Have you ever asked yourself "where can I find donors?" Many nonprofit executives tell me they don’t know how to “find” donors. The "finding" problem keeps them awake at night. They worry about it, their boards worry about it, their staff worries about it. Eventually, all that worrying can produce desperation moves such as foregoing the executive director's salary or health benefits, sending out un-researched grant applications in bulk, or throwing yet another event.
But times have changed.You don’t find the donors anymore.They find you.
Think about it. If you want to buy something (i.e. "donate" money in exchange for goods and services for yourself) what's the first thing you do? You go to Google and search out the right vendor. Maybe "right" means "nearby" or "best price" or "most reliable service." Maybe you respond more strongly to this message than to that one.
Donors are doing the same kind of research. If they have a charitable impulse they're already looking to donate money to a cause, or seeking information about problems your agency is devoted to solving. Since they're already out there looking, you have to make yourself and your organization easy to find, right?
So how do you make your nonprofit easier to find? How can you help your donors look for you, learn about you, interact with you? And once they find you, how can you keep them interested? By using the techniques of inbound marketing, a business discipline perfected in the for-profit world that your charity can use to great effect.
Inbound marketing fits right into my focus on adapting proven business disciplines and philosophies for nonprofit organizations. To get the greatest benefit out of inbound marketing, think of it as a process that cycles over and over and over agagin, using the Plan-Do-Check-Act cycle. First figure out what you want inbound marketing to achieve, such as enlarging your subscription list or creating new donor prospects (the Plan part). Then you do the "Do" part: set up the inbound marketing techniques using keyword terms, phrases and concepts, creating landing pages and conversion forms and so on, and publish them on your website, social-media presence and e-newsletters. Next review results regularly, deciding what to keep, change or throw out, which is the "Check" part. Finally you "Act" by making those changes and waiting for the next review cycle.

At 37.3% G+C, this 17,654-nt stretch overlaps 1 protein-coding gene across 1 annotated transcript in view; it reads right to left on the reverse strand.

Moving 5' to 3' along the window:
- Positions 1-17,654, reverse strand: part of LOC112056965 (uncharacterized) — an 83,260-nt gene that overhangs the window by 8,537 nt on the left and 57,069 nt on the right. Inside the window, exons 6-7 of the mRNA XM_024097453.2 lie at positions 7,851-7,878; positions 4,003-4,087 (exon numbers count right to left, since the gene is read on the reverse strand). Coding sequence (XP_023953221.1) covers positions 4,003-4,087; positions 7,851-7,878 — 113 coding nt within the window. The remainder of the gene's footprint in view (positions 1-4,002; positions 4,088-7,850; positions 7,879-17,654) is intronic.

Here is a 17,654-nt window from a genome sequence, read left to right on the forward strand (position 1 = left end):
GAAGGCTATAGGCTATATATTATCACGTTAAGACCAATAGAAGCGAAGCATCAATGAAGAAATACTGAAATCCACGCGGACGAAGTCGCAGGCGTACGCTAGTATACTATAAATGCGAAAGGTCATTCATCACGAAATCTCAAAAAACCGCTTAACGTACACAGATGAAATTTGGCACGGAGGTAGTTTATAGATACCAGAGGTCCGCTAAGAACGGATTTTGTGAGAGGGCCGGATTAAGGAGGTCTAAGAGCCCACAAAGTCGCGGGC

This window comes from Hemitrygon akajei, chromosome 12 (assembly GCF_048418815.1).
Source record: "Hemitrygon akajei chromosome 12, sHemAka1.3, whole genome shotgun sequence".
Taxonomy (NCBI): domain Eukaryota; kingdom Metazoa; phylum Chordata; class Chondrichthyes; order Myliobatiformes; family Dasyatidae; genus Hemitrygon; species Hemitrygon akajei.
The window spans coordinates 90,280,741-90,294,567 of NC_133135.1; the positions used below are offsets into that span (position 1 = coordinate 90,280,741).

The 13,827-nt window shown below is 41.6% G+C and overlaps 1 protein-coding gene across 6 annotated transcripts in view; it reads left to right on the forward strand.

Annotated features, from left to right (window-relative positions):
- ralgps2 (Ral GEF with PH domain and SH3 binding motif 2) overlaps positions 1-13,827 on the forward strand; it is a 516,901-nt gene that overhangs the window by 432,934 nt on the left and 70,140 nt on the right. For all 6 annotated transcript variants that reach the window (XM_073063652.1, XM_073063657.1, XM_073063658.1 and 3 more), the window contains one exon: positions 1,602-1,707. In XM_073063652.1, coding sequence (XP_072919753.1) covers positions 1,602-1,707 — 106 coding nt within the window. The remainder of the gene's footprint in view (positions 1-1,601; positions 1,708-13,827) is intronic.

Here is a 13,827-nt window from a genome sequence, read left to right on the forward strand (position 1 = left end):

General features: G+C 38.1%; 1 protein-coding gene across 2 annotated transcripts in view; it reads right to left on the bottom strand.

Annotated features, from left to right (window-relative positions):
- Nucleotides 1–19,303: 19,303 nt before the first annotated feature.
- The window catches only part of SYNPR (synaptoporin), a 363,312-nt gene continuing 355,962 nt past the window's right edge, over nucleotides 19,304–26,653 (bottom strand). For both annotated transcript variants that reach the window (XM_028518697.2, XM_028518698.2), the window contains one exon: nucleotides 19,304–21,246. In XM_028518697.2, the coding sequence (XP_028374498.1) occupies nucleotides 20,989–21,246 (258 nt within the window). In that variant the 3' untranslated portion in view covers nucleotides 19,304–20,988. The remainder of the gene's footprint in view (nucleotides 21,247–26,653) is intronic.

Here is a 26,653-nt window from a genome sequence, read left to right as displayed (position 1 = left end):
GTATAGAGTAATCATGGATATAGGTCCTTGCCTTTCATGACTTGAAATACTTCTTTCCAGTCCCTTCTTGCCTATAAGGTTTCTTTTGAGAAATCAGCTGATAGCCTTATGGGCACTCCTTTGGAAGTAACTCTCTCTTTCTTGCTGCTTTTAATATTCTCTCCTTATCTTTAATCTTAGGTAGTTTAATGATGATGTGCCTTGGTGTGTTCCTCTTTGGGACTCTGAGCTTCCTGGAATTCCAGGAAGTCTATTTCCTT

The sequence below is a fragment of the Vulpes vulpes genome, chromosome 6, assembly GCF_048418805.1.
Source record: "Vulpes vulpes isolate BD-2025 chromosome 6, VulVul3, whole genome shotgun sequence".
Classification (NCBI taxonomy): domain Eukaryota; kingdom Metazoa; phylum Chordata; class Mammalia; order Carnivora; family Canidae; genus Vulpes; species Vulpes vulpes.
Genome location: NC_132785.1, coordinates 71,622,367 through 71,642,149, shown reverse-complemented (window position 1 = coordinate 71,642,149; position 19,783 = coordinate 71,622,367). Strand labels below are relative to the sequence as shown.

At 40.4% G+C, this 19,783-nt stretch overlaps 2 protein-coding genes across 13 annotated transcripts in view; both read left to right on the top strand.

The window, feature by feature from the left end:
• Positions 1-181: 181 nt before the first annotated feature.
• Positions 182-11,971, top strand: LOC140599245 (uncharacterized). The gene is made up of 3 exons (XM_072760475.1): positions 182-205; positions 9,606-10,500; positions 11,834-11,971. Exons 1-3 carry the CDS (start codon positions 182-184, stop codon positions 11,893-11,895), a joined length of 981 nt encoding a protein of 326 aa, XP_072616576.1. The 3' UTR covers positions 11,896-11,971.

Inbound marketing leverages some very sophisticated technology which is fortunately very easy to use. Here's what inbound marketing does for you:
- Uses language that's persuasive to your donors, language you discovered by interviewing current happy donors and board members. The language your best donors use will motivate new donors.
- Sends out signals attracting new donors, such as e-newsletters, blog posts, eblasts, search-engine optimization, social-media postings, to capture new donor prospects' latent interest in your mission and programs. Each of these communications is likely to get re-posted, re-tweeted, and forwarded to an ever-expanding pool of viewers.
- Provides ways for these prospects to engage with you low cost to you and to them. All they have to do is to click on a link or fill out a form ["Download our [white paper; ebook; interesting study, etc.]. They don't need to pay you with anything more than their email addresses.
- Conducts lead nurturing campaigns automatically. Once a prospect has filled out one of those forms, technology does the follow-up automatically, sending communications about the prospect's declared interests, always getting the prospect to move closer at each step. Those who want to know more about dogs get the "help dogs" campaign. Those who want to know more about lizards get the "help lizards" campaign.
- Provide analytical insights automatically. Every website and e-newsletter service captures intelligence about which keywords were used most often, which links were followed or ignored, how many people opted for the dog communications and how many for the ones about lizards, and so on. These analytical insights help tighten up your messaging so you will get more people to find you.
Donor prospects who respond to inbound marketing have raised their hands to say they are interested. Lead nurturing campaigns warm them up even further, maybe even to the point where they make online donations, purchase tickets to an event, participate in the fun run, or volunteer to build a house. YOU didn't look for them. Your technology did it for you.
By the time you make a phone call or schedule a lunch meeting, you have a donor prospect who's already a "warm" lead. No more cold calling.
And voila - it didnt' cost you much in terms of time or money. The system did it for you.